Christian Homeschool Resources & Homeschooling Advice

Developing a Multi-Generational Vision, Part 1

  • Eric Wallace President of the Institute for Uniting Church and Home
  • Published Aug 08, 2002
Developing a Multi-Generational Vision, Part 1

God’s method of discipleship is a beautiful process to observe in action. It is, simply put, applying God’s powerful and living truths in close relationships. We must not fail to pass on the knowledge of God and a vision for His redemptive plan.

Consider God’s instructions to His people, the very first time He spoke to us on these matters:

Now this is the commandment, which the Lord your God has commanded me to teach you, that you might do that you and your son and your grandson might fear the Lord your God, to keep all His statutes and His commandments, and that your days may be prolonged...And you shall love the Lord your God with all your heart and with all your soul and with all your might...And these words, which I am commanding you today, shall be on your heart...and you shall teach them diligently to your sons and shall talk of them when you sit in your house and when you walk by the way and when you rise up. (Deuteronomy 6:6-9)

God’s plan is accomplished over generations through heart-level relationships that are nurtured in everyday life. This is real discipleship and it needs to be rediscovered in the church today. While Deuteronomy 6 is a widely recognized passage, it is often under-used. It is a much richer passage than people give it credit for. Actually, about three-fourths of the passage is commonly overlooked. People normally focus on verses 7-9, which describe that parents are to teach their children as they rise up, lie down, and walk by the way. Forgotten are the other principles that when added to verses 7-9 make a complete model for discipleship.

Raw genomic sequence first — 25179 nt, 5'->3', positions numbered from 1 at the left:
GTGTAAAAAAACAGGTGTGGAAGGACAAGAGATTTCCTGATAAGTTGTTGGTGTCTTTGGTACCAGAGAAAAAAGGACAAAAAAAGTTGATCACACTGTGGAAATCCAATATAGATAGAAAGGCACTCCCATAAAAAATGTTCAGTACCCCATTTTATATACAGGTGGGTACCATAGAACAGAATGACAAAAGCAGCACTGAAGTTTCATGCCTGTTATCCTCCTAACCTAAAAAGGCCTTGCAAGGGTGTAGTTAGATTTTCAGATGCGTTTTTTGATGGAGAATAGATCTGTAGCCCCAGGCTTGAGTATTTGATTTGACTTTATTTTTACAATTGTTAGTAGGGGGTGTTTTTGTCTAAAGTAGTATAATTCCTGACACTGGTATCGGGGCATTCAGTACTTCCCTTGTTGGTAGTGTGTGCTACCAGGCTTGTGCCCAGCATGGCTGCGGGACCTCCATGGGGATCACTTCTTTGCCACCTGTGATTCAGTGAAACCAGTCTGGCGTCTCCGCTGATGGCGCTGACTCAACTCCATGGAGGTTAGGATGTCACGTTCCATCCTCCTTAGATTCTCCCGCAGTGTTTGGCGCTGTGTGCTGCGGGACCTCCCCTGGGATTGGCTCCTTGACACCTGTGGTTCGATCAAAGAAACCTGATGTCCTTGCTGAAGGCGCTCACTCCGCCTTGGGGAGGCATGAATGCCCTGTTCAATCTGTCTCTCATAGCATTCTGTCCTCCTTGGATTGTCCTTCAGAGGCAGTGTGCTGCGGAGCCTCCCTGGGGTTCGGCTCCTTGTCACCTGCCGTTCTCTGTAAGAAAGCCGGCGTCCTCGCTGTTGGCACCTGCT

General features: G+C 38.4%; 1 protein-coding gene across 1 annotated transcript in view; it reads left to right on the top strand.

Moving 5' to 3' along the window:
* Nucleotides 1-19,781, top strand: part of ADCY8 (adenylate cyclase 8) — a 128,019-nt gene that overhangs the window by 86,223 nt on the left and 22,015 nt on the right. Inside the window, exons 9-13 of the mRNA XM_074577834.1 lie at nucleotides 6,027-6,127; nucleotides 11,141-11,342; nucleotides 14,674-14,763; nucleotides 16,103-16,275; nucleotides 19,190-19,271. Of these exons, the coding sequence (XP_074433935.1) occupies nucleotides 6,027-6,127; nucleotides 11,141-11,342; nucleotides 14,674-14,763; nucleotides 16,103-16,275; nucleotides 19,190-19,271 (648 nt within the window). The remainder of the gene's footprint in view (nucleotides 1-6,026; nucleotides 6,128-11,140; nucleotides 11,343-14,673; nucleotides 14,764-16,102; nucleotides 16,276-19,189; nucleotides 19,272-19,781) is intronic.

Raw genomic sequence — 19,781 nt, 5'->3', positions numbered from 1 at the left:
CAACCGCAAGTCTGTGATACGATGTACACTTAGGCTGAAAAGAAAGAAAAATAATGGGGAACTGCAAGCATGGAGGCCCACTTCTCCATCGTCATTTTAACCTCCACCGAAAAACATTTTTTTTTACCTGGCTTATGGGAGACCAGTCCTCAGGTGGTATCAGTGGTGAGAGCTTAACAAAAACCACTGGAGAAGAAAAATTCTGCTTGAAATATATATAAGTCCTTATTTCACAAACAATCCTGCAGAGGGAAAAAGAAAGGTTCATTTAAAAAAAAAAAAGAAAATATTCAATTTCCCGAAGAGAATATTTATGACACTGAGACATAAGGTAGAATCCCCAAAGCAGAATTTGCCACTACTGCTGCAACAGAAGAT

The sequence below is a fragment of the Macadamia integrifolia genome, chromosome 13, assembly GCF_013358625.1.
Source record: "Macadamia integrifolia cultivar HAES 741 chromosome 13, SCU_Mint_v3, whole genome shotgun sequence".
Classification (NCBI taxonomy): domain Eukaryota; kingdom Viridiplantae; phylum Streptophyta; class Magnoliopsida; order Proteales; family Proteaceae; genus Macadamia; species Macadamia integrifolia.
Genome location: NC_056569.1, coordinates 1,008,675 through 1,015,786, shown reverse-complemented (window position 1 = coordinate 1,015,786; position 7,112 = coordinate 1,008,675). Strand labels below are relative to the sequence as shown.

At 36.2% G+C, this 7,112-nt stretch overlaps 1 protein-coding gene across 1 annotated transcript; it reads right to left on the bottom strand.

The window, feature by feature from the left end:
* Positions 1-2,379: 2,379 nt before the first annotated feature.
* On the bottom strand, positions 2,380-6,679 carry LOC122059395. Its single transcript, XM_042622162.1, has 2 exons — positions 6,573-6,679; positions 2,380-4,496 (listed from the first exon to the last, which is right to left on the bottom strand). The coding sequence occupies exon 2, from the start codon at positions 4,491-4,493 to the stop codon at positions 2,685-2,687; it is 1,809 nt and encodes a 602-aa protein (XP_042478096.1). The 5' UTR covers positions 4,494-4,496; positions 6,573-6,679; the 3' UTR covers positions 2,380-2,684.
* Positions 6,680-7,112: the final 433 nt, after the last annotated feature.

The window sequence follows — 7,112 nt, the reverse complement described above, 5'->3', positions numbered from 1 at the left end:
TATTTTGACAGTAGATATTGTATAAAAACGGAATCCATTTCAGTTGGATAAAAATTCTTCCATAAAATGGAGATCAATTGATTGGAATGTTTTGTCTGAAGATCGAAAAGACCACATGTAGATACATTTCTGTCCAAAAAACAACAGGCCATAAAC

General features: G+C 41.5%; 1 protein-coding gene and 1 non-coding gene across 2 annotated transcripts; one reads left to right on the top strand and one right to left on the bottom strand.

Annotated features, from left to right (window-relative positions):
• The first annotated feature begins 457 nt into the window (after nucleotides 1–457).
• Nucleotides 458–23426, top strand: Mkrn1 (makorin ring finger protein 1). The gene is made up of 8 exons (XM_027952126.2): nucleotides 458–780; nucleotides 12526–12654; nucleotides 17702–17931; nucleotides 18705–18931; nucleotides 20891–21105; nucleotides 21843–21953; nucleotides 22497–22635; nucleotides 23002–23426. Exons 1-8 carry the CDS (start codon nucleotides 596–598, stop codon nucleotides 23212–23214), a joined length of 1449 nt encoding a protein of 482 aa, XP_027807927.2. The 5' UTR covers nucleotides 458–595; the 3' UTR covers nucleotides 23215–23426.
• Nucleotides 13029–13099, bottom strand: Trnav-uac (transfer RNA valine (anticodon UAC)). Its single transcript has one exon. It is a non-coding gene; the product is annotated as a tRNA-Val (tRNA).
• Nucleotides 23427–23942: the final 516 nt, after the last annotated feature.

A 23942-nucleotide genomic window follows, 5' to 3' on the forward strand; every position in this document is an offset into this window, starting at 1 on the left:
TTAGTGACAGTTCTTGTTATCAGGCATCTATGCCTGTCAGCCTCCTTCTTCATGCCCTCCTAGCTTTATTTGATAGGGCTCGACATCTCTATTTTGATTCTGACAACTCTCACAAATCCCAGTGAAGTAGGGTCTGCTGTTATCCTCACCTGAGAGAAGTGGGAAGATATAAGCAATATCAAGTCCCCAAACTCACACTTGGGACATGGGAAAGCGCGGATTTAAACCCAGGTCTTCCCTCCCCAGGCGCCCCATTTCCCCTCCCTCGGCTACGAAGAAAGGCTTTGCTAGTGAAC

From Deuteronomy 6 we learn that all parents "home educate."  While some parents home school, all parents, even all members of God’s household "home educate!" By itself this maxim is a dramatic tool for building unity and leaders within God’s household.

Many household leaders do not see themselves as educators of their children because the word "education" has been redefined by our culture to describe a purely academic, programmed process. This, coupled with the fact that for almost a century parents have been sending their children off to school every day, has had a deleterious effect upon parents’ understanding of themselves as home-educators or home-disciplers. As a result, fundamental needs like character, growth, morality, biblical virtue, and healthy relationship are not seen as part of the education process.

Education is no longer a process of learning how to learn, or learning how to be a spiritually mature person; instead, it has been reduced to the refinement of marketable skills, and the teaching of a worldview that is diametrically opposed to the Judeo-Christian view.